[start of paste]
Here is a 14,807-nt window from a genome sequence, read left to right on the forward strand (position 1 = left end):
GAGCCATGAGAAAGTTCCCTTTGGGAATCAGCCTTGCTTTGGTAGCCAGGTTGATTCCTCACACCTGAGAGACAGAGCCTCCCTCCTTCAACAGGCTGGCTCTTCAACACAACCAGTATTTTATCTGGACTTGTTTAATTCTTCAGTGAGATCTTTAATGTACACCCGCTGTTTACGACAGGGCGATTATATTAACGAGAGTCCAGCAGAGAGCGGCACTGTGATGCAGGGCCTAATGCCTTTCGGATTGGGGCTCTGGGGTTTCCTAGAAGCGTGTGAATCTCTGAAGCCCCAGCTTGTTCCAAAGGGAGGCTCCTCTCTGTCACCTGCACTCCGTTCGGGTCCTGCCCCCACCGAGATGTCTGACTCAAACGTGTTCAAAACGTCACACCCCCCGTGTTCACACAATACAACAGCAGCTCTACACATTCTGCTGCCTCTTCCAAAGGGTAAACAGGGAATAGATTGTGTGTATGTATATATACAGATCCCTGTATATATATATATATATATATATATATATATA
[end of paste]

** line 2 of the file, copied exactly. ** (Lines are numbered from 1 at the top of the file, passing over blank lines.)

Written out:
GAGCCATGAGAAAGTTCCCTTTGGGAATCAGCCTTGCTTTGGTAGCCAGGTTGATTCCTCACACCTGAGAGACAGAGCCTCCCTCCTTCAACAGGCTGGCTCTTCAACACAACCAGTATTTTATCTGGACTTGTTTAATTCTTCAGTGAGATCTTTAATGTACACCCGCTGTTTACGACAGGGCGATTATATTAACGAGAGTCCAGCAGAGAGCGGCACTGTGATGCAGGGCCTAATGCCTTTCGGATTGGGGCTCTGGGGTTTCCTAGAAGCGTGTGAATCTCTGAAGCCCCAGCTTGTTCCAAAGGGAGGCTCCTCTCTGTCACCTGCACTCCGTTCGGGTCCTGCCCCCACCGAGATGTCTGACTCAAACGTGTTCAAAACGTCACACCCCCCGTGTTCACACAATACAACAGCAGCTCTACACATTCTGCTGCCTCTTCCAAAGGGTAAACAGGGAATAGATTGTGTGTATGTATATATACAGATCCCTGTATATATATATATATATATATATATATATATA